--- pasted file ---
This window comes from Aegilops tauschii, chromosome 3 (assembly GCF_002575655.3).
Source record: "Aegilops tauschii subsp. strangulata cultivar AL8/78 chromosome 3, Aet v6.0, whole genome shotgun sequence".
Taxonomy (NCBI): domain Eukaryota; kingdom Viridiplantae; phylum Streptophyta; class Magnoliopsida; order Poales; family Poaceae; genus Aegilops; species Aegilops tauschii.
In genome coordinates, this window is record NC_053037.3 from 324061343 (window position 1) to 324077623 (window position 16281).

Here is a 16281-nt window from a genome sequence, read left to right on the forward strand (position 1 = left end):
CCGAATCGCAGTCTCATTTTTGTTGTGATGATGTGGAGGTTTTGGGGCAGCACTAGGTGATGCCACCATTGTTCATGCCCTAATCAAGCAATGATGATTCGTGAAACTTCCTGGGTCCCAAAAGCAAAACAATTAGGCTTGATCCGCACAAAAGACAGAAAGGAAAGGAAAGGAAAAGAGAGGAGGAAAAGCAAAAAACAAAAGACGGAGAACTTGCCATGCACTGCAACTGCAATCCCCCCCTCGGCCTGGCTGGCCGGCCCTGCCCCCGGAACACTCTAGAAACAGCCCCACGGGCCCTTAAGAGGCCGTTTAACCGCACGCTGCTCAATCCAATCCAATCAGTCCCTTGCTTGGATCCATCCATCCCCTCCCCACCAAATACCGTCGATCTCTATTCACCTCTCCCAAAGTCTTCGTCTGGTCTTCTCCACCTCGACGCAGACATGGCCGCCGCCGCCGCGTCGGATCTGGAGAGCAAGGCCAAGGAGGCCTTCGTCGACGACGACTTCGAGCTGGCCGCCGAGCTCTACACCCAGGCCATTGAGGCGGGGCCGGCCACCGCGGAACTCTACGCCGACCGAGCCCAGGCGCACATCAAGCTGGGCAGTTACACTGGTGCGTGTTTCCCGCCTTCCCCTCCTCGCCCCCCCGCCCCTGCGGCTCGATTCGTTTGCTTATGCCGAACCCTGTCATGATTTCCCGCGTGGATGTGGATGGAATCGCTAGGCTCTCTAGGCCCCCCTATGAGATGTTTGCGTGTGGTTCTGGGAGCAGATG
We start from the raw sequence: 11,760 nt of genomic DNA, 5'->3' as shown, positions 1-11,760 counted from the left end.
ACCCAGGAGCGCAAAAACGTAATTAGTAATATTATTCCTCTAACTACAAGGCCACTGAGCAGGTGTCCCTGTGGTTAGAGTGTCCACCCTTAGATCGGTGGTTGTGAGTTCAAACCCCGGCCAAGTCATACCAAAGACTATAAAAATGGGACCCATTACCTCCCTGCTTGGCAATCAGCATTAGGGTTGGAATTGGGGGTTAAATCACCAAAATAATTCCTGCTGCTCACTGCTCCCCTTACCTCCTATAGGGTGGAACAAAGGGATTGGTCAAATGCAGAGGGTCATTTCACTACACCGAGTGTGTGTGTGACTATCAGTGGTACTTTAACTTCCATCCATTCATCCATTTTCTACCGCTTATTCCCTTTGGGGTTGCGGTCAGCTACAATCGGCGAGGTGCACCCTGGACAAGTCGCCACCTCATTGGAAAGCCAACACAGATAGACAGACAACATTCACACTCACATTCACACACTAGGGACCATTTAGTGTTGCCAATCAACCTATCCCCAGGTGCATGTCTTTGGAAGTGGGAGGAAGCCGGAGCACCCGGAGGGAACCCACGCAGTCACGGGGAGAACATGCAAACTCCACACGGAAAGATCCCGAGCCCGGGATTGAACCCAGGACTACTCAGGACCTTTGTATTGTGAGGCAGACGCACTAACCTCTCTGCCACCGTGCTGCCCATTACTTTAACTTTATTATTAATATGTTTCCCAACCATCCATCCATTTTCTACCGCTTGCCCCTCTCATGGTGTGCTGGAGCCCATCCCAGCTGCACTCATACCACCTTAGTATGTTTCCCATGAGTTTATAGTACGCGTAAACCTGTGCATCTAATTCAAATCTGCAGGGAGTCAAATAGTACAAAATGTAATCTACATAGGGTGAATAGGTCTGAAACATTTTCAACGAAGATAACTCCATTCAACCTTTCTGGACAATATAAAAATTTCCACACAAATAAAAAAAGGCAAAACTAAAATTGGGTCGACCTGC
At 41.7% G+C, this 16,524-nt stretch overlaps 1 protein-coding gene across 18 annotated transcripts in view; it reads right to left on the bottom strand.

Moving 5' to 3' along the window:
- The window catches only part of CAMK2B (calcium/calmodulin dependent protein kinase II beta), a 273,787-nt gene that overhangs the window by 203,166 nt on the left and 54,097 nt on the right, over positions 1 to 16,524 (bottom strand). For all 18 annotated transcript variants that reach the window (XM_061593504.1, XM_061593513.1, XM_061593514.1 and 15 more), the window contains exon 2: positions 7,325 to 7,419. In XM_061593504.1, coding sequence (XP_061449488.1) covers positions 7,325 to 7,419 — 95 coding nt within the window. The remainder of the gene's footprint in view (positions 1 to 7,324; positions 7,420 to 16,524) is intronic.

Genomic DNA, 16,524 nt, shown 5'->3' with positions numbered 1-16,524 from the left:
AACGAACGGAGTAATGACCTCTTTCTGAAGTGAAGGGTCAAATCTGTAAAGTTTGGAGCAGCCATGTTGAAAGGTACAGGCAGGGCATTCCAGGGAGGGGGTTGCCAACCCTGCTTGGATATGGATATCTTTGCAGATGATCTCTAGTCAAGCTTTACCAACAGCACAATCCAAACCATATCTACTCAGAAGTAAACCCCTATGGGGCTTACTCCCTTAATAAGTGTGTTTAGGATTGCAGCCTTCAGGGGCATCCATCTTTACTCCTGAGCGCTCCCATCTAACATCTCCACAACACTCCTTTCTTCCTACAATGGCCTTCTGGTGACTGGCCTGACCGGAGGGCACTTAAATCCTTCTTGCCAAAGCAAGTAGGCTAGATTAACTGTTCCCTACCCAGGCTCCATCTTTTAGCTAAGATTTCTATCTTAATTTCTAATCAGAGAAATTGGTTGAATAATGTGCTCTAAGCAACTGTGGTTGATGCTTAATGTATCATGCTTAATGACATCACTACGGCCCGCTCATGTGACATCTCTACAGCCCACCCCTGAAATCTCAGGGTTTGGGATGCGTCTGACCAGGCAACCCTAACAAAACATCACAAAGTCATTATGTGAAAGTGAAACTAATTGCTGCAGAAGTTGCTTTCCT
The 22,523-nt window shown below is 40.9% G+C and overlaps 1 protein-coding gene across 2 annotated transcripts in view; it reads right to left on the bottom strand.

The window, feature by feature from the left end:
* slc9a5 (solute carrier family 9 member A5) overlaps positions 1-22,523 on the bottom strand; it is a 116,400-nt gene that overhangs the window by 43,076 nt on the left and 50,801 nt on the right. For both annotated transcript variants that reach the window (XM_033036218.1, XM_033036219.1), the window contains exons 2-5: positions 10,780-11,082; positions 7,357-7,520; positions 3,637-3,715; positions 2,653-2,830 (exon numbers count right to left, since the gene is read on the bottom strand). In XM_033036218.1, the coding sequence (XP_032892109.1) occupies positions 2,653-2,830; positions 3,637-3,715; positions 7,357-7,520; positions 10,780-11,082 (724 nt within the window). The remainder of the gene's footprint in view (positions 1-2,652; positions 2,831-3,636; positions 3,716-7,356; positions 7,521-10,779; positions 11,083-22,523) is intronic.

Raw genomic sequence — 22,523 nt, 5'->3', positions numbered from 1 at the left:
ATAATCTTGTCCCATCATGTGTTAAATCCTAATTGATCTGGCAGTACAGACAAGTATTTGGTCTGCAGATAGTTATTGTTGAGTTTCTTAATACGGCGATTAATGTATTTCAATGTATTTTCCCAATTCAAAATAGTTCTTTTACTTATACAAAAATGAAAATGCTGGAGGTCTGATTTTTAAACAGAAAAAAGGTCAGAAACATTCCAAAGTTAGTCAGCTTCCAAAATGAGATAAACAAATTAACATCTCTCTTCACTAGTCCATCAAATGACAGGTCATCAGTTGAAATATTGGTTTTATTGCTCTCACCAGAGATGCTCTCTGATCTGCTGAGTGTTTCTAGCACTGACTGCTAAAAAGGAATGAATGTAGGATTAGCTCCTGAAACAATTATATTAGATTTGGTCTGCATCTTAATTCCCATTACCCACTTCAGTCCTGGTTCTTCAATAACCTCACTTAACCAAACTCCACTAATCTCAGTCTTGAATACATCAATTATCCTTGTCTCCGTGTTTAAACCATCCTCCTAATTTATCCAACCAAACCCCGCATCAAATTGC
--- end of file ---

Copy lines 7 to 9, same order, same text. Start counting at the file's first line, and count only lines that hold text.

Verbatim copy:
We start from the raw sequence: 11,760 nt of genomic DNA, 5'->3' as shown, positions 1-11,760 counted from the left end.
ACCCAGGAGCGCAAAAACGTAATTAGTAATATTATTCCTCTAACTACAAGGCCACTGAGCAGGTGTCCCTGTGGTTAGAGTGTCCACCCTTAGATCGGTGGTTGTGAGTTCAAACCCCGGCCAAGTCATACCAAAGACTATAAAAATGGGACCCATTACCTCCCTGCTTGGCAATCAGCATTAGGGTTGGAATTGGGGGTTAAATCACCAAAATAATTCCTGCTGCTCACTGCTCCCCTTACCTCCTATAGGGTGGAACAAAGGGATTGGTCAAATGCAGAGGGTCATTTCACTACACCGAGTGTGTGTGTGACTATCAGTGGTACTTTAACTTCCATCCATTCATCCATTTTCTACCGCTTATTCCCTTTGGGGTTGCGGTCAGCTACAATCGGCGAGGTGCACCCTGGACAAGTCGCCACCTCATTGGAAAGCCAACACAGATAGACAGACAACATTCACACTCACATTCACACACTAGGGACCATTTAGTGTTGCCAATCAACCTATCCCCAGGTGCATGTCTTTGGAAGTGGGAGGAAGCCGGAGCACCCGGAGGGAACCCACGCAGTCACGGGGAGAACATGCAAACTCCACACGGAAAGATCCCGAGCCCGGGATTGAACCCAGGACTACTCAGGACCTTTGTATTGTGAGGCAGACGCACTAACCTCTCTGCCACCGTGCTGCCCATTACTTTAACTTTATTATTAATATGTTTCCCAACCATCCATCCATTTTCTACCGCTTGCCCCTCTCATGGTGTGCTGGAGCCCATCCCAGCTGCACTCATACCACCTTAGTATGTTTCCCATGAGTTTATAGTACGCGTAAACCTGTGCATCTAATTCAAATCTGCAGGGAGTCAAATAGTACAAAATGTAATCTACATAGGGTGAATAGGTCTGAAACATTTTCAACGAAGATAACTCCATTCAACCTTTCTGGACAATATAAAAATTTCCACACAAATAAAAAAAGGCAAAACTAAAATTGGGTCGACCTGC
At 41.7% G+C, this 16,524-nt stretch overlaps 1 protein-coding gene across 18 annotated transcripts in view; it reads right to left on the bottom strand.